Two years ago today, I published my first article in this blog. As you might guess from that stinker, I had no real idea what direction the blog would take. I was just going to type, and hope to be struck with inspiration. After all, no one was going to read my blog, anyway.
In the beginning, I think I assumed that I would be a "mommy-blogger." I was (and still am, to some extent) an isolated, stay-at-home mom. I was looking for a way to express myself and communicate with others who shared my interests. You moms out there know what I mean: sometimes we just need to talk with others without using the words "num num" and "poopy" for an entire conversation.
But despite the fact that I love my kid, and I love talking about and showing off my kid, I wasn't sure that all I wanted to write about was my kid. Blogging wasn't going to be much of a "break" for me if I was still being a mommy while I was doing it. Besides, I still had other interests, didn't I? Like, say… genealogy. And wine (although not necessarily together).
What I didn't know at that time was that there was this amazing group of people out there who shared my passion (read: obsession) for genealogy, who were already blogging about it and sharing their knowledge. I accidentally stumbled across this group one day when I Googled my way onto Bill West's blog, West in New England. Bill had just posted "49 GENEALOGY USES FOR A FLUTAPHONE ON PARADE!" and had issued a challenge to his fellow genealogy bloggers to design a virtual float for the "Genealogist's Parade."
I'd had a frustrating few days (years) of researching my Delaneys, so I decided that - what the heck - I could design a float for Bill's parade... even though I was a newbie blogger and had never met (virtually, or otherwise) any of the genealogy bloggers out there.
Kind of brave of me, when I think of it now.
My float was The Mother Ship. Yep, I'm pretty sure my people really were beamed here by aliens and then mysteriously removed, leaving absolutely no trace.
Be honest: you've thought the same thing about your own family at one time or another, right?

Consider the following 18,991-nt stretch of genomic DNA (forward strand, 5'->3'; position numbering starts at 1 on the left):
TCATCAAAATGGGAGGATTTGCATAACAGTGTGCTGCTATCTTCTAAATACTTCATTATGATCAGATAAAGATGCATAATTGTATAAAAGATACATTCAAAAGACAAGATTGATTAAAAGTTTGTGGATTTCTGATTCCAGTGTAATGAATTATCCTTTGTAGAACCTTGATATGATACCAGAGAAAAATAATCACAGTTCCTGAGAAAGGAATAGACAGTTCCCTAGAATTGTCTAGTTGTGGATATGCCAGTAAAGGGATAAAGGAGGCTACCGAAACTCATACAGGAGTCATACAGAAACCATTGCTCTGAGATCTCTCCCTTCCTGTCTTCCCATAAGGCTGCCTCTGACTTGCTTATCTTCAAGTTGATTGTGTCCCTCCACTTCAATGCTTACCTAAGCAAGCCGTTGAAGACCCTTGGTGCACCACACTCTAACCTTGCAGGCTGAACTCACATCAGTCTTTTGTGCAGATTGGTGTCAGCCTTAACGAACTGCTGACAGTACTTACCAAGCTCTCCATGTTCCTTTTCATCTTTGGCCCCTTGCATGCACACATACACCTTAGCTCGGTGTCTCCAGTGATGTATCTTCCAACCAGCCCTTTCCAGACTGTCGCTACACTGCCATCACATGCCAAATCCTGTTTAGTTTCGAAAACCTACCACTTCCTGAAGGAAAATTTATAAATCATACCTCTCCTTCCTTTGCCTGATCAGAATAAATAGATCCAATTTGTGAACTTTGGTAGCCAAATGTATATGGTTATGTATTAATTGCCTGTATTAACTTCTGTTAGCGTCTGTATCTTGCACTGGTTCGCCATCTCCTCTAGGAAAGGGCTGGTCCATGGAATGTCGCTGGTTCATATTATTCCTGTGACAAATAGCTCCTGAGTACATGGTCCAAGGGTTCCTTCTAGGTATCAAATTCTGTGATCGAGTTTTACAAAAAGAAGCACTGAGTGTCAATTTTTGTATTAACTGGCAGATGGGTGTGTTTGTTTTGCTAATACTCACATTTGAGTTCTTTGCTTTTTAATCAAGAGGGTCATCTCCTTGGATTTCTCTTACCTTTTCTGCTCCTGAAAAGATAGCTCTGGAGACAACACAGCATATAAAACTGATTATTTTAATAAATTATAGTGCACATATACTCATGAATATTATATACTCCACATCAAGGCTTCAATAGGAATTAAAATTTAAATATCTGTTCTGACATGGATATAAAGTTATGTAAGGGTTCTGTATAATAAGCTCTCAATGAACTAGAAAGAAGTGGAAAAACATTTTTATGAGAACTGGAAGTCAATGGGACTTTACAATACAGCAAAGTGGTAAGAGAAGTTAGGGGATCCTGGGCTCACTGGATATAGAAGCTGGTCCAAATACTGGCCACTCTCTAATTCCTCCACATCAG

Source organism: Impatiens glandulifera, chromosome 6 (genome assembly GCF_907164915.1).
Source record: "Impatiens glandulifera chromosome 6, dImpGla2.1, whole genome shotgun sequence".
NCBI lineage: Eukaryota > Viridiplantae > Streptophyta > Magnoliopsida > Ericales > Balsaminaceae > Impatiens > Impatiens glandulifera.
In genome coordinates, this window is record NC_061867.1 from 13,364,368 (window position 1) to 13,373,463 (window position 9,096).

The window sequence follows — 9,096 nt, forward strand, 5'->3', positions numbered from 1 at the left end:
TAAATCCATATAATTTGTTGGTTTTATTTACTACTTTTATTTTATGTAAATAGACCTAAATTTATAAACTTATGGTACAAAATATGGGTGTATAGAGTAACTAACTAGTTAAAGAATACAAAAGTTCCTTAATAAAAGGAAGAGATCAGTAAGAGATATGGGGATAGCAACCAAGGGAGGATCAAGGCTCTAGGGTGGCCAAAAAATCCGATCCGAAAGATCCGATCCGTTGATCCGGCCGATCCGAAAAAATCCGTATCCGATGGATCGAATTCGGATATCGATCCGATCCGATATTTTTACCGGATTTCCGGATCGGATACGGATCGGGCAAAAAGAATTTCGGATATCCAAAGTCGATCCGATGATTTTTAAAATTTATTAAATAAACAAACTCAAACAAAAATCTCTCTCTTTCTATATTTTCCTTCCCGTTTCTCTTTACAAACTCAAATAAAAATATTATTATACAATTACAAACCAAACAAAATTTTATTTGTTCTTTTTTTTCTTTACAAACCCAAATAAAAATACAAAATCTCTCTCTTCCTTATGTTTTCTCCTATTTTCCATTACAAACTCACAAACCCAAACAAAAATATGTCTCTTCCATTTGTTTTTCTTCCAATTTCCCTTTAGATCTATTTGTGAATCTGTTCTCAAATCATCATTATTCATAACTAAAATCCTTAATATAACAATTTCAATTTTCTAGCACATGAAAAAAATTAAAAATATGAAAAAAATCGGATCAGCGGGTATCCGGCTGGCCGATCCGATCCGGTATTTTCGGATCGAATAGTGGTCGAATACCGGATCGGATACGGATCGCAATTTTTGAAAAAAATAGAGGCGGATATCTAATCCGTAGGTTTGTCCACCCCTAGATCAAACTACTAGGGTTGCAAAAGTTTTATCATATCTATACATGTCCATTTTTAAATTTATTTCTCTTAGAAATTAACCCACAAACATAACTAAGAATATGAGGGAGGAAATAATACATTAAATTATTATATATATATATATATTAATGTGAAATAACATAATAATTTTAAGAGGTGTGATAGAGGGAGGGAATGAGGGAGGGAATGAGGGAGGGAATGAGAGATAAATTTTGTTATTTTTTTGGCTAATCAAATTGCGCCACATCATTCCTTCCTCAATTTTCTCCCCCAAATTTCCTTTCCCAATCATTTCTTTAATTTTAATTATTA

So I left a comment on Bill's blog pointing him to my article. Sure, he'd probably think I was nuts, but since nobody was actually going to read my blog, I didn't care.
Before I knew it, people were leaving comments on my post – which meant they were actually READING it – wow! They were supportive and encouraging. In particular, an amazing, wonderful blogger named Apple had taken the time to look up - and find! - information that I had overlooked dozens of times in Ancestry.com.
I was stunned. And hooked.
I'd found my genea-soulmates.
Much has changed in the past two years. Genealogy bloggers have adopted the moniker "geneabloggers," and the online community has virtually exploded. Genealogists - from newbies to seasoned researchers - are creating new blogs every day, as is evidenced by the 719 members (!) of the Geneabloggers group on Facebook.
"Geneablogging" is being taken seriously at conferences, with how-to workshops and classes being offered at local and national events.
But what hasn't changed is the people. They’re still the most wonderful, caring, helpful folks you could hope to find anywhere... not just on the world wide web. And they're, FUN (especially in person)!
So my point – and I do have one – is this: if you've been thinking about starting a blog, and haven't had the courage to do it yet, be brave. Do it! You'll meet some incredible people, and you'll be amazed at the rewards. I know I was.
Who knows: you might even meet a new cousin!
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